October 27, 2014 By AK Abdul Majeed

The Snowden Question: Espionage and Ethics



Edward Snowden, renowned for letting the genie out of the US top secret bottle, remains to be one of the legends of modern IT era. The US government apparently had no excuse – though lame – to offer in its defense. To the shock of right minded people all over the world the computer wizard exposed the near-universal mass surveillance programs of the U S intelligence agencies. The so called civil liberties erroneously attributed to the American democracy is proved to be a myth by the revelations of Snowden. Eventually Snowden has become a pain in the neck for the US administration.

The award-winning Guardian reporter Luke Harding recounts the unusual story of Edward Snowden in his book THE SNOWDEN FILES. The book has been designed as an espionage thriller with all customary ingredients like the presence of a glamorous girlfriend, secret missions and desperate battles for asylum. Harding puts together the most astonishing pieces of information from Snowden’s personal life to his public stakes. The book sheds light on the interiors of the US system of administration. Inarguably, the most powerful government in the world is that of America. So it is quite natural that they have the most sophisticated spy net work from which no nook and cranny of the universe can easily get away. Snowden who was one part of this system brought out many shocking facts intending not to torpedo the system but to save the public interest of the US citizens. He came to know that the National Security Agency (NSA) and the Central Investigation Agency (CIA) with the whole hearted support of the other Western Nations ruthlessly abuse the electronic media to spy the people. Even personal telephone calls are tapped and recorded in the NSA headquarters. Every individual is under electronic surveillance. Snowden who believed in democracy couldn’t stand this. So he collected maximum data from the NSA head quarters to hand over to Civil Liberties and Human right activists. The journalists and columnists who stood for these causes were his aides in bringing out these crucial files. Edward Snowden recalls that the U S administration went mad after the 9/11 incident. The NSA of America and the Government Communication Head Quarters (GCHQ) of  Britain joined hands in internet communications worldwide.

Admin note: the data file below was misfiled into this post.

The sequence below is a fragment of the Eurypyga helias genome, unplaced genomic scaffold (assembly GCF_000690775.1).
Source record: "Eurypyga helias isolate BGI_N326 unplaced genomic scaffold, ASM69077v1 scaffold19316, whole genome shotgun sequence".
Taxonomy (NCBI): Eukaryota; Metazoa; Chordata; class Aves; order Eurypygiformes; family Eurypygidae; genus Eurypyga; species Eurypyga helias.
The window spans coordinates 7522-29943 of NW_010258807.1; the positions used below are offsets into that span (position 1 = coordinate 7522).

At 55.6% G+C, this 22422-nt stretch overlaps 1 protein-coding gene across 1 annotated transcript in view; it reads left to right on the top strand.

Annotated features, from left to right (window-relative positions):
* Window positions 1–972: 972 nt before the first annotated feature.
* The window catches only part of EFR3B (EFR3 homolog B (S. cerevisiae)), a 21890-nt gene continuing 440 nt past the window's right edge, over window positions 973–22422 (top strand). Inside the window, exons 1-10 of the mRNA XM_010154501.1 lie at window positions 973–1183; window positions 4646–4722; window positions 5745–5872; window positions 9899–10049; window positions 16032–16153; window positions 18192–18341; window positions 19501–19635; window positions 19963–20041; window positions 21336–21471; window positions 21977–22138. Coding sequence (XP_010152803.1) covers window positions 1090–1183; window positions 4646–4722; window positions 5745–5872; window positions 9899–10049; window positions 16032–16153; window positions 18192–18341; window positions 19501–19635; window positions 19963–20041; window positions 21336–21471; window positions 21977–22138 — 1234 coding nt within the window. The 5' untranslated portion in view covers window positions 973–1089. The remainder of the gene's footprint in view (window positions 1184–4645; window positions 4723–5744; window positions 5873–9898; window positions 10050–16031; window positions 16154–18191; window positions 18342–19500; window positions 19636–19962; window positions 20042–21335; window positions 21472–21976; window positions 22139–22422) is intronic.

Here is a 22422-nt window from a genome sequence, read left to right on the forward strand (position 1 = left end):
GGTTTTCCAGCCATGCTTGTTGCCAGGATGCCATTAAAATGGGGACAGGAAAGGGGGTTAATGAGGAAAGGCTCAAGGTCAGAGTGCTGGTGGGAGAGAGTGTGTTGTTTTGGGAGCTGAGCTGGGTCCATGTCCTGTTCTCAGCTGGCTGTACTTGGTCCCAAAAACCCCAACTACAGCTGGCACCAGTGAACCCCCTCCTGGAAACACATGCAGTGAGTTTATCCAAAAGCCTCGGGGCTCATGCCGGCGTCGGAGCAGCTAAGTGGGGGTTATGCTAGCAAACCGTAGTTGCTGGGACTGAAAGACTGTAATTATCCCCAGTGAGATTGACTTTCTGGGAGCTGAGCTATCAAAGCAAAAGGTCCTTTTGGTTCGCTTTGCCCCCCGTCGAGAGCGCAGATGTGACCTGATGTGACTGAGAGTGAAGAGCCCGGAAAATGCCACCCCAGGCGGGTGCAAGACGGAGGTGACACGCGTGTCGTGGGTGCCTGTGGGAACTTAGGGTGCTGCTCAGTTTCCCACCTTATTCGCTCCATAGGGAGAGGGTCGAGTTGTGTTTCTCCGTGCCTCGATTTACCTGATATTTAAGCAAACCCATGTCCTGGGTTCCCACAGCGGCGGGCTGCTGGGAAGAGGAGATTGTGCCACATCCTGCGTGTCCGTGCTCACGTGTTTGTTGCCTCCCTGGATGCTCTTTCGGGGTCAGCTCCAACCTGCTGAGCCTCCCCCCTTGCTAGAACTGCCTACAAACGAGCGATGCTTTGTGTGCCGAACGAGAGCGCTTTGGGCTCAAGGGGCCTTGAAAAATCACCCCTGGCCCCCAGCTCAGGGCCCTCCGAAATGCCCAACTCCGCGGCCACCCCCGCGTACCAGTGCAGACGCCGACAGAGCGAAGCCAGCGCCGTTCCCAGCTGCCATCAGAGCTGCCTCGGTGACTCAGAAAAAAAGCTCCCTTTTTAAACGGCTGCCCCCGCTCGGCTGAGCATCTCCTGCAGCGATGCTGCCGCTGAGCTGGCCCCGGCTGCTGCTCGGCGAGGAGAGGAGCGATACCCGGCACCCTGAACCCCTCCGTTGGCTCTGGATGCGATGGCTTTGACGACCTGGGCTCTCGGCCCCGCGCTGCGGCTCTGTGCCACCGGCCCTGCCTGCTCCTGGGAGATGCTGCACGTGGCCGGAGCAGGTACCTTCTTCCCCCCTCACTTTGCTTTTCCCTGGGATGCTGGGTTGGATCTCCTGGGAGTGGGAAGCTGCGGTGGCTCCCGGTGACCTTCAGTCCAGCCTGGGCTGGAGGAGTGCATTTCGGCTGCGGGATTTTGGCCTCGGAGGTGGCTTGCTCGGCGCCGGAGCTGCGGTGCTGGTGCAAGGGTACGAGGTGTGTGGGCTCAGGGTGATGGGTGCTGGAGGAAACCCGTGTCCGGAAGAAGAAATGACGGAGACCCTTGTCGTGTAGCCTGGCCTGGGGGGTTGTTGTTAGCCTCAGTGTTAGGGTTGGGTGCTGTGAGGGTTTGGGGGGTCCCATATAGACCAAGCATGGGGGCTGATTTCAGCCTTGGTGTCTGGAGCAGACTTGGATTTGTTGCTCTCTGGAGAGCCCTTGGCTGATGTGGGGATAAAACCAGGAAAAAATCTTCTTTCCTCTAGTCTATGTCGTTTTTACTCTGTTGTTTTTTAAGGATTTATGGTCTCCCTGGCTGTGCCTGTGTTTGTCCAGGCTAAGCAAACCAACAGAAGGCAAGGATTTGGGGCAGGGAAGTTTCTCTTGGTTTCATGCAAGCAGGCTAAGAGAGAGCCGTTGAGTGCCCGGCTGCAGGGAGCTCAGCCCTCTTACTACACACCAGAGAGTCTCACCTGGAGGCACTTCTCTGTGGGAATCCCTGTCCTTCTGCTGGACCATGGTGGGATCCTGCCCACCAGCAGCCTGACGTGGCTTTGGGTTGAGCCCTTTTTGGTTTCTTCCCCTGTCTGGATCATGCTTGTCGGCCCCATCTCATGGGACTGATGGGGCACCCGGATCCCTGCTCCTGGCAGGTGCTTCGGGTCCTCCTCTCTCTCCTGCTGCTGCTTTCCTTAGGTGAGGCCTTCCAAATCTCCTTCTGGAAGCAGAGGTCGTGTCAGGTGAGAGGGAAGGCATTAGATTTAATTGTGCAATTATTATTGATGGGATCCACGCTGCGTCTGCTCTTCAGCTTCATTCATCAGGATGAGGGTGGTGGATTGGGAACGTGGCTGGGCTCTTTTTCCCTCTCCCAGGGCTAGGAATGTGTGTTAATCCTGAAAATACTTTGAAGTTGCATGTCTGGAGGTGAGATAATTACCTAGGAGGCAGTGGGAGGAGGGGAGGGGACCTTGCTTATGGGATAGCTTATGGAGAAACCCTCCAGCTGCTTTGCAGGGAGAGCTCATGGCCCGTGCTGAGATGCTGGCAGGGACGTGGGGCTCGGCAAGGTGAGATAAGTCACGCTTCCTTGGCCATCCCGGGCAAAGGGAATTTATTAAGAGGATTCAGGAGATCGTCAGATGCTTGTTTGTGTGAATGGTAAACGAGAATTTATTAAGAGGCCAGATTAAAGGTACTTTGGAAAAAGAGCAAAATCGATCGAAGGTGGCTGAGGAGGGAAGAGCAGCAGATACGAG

Luke Harding

How did Snowden get these files?

The author Luke Harding gives us a fascinating account of Snowden’s career route map while answering this million dollar question. Just like most of the celebrated techies Snowden left school without a certificate. He was born in North Carolina on June 21, 1983, and grew up in Elizabeth City. He dropped out of high school and studied computers at Anne Arundel Community College in Arnold, Maryland. Between his stints at community college, Snowden spent four months in the Army Reserves in special-forces training though he was discharged after he broke his legs in an accident. When the Bush government declared war on Iraq Snowden wanted to join the army and fight for “Human Right” there. While attending the interview he realized that the officers and soldiers are interested only in shooting people especially Muslims! All the other ‘white men’s burden’ was nothing but fairy tale!

Later Snowden landed a job with the National Security Agency as a security guard, which he somehow parlayed into an information-technology job at the Central Intelligence Agency. The CIA stationed him in Geneva. While working at the NSA he began copying top-secret NSA documents. On May 20, 2013, Snowden took a flight to Hong Kong. The rest is news. The Guardian published the first episode of Snowden files on 5 June 2013. Snowden was forced to flee for life.

Snowden and his forced exile raise substantial questions about fundamental civic and constitutional rights in an increasingly globalized world.

Posted in: Books